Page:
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  • 1.
    Mazur, Milosz
    Halmstad University, School of Information Technology.
    Behavior Trees Evolution by Means of Genetic Programming2015Independent thesis Advanced level (degree of Master (Two Years)), 20 credits / 30 HE creditsStudent thesis
    Abstract [en]

    Behavior Trees are a method for AI programming that consists of a tree of hierarchical nodes controlling the flow of agent's decision making. They have proven, while being a pretty straightforward means to implement an AI, to be incredibly powerful way of obtaining autonomous agents, both due to a fact that the development can be iterable (one can start with implementing simple behavior and gradually improve the tree by adding and modifying nodes and branches) and allowing for, so to say, ``fallback tactics'', should the currently executed action fail. Born in the game industry, they have since gained fair amount of popularity in other domains, including robotics.Evolutionary algorithms, largely popularized by John Holland, have been adapted for use in a vast variety of different problems, including optimization issues and decision handling, often through introducing serious changes to both the algorithm structure and data structures used. Arguably, one of the most valuable modifications was Genetic Programming, popularized through works of John Koza.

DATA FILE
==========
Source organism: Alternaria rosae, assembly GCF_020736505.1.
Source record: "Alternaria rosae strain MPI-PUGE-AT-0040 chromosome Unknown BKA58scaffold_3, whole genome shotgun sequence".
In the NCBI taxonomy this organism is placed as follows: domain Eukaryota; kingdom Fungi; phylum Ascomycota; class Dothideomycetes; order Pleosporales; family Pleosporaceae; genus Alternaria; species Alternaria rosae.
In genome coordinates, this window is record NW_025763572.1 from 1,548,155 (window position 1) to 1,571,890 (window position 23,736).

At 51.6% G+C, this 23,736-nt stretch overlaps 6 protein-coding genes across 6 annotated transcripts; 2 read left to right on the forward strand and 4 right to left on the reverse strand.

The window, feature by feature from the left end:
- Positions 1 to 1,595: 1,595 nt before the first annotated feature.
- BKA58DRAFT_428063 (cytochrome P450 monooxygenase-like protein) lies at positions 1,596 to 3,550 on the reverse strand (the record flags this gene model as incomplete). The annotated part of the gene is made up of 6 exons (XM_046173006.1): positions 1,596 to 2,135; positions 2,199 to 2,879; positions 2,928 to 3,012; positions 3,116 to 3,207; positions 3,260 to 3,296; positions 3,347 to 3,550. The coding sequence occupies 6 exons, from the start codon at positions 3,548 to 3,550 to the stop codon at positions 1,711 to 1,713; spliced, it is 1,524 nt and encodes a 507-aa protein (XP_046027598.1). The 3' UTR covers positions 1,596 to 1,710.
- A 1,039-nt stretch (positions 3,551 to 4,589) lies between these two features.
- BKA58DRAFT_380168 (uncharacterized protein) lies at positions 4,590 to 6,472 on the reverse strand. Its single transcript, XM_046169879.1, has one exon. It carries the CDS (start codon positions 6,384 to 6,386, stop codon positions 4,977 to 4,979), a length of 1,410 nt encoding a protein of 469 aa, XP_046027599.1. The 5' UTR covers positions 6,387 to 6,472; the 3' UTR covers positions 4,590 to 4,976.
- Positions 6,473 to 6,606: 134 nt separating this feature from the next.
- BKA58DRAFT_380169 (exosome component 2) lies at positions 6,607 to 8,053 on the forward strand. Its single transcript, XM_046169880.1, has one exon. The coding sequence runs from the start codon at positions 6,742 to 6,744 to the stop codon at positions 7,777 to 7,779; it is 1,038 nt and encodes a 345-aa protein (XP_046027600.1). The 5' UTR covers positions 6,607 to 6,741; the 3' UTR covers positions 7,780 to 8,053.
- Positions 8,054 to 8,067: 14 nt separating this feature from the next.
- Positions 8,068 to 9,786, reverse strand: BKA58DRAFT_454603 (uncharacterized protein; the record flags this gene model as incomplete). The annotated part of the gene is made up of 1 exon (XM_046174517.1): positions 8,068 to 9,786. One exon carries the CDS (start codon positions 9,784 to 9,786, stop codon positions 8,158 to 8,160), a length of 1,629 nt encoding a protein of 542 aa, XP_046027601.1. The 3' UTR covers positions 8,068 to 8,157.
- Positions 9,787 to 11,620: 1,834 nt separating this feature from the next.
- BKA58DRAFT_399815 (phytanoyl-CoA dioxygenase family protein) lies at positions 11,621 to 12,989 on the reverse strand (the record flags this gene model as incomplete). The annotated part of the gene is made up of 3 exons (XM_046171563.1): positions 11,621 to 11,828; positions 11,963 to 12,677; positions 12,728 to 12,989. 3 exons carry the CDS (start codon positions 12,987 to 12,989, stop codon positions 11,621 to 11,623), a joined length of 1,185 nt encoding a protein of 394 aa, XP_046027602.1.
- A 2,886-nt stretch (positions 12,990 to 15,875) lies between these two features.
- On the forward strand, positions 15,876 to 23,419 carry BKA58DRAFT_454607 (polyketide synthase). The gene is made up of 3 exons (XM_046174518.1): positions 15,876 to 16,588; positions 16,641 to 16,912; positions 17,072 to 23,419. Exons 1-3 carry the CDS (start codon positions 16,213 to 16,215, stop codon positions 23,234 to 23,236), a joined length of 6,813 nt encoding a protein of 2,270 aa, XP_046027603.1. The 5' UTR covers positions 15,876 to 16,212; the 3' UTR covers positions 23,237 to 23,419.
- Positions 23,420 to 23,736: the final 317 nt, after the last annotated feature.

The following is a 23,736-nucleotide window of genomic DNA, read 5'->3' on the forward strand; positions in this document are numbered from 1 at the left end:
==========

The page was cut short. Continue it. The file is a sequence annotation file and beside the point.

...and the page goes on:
This thesis documents the work on combining Behavior Trees and Genetic Programming in order to study and observe cooperative and adversative behaviors between agents controlled by genetically generated Behavior Trees. Evolving two kinds of agents in two contrasting scenarios, this thesis focuses on feasibility of selfishness versus utilitarian behaviors and their evolution. After defining what constitutes a success for each case, we attempt to compare the results from respective scenarios to see which behavior type is profitable to exhibit.

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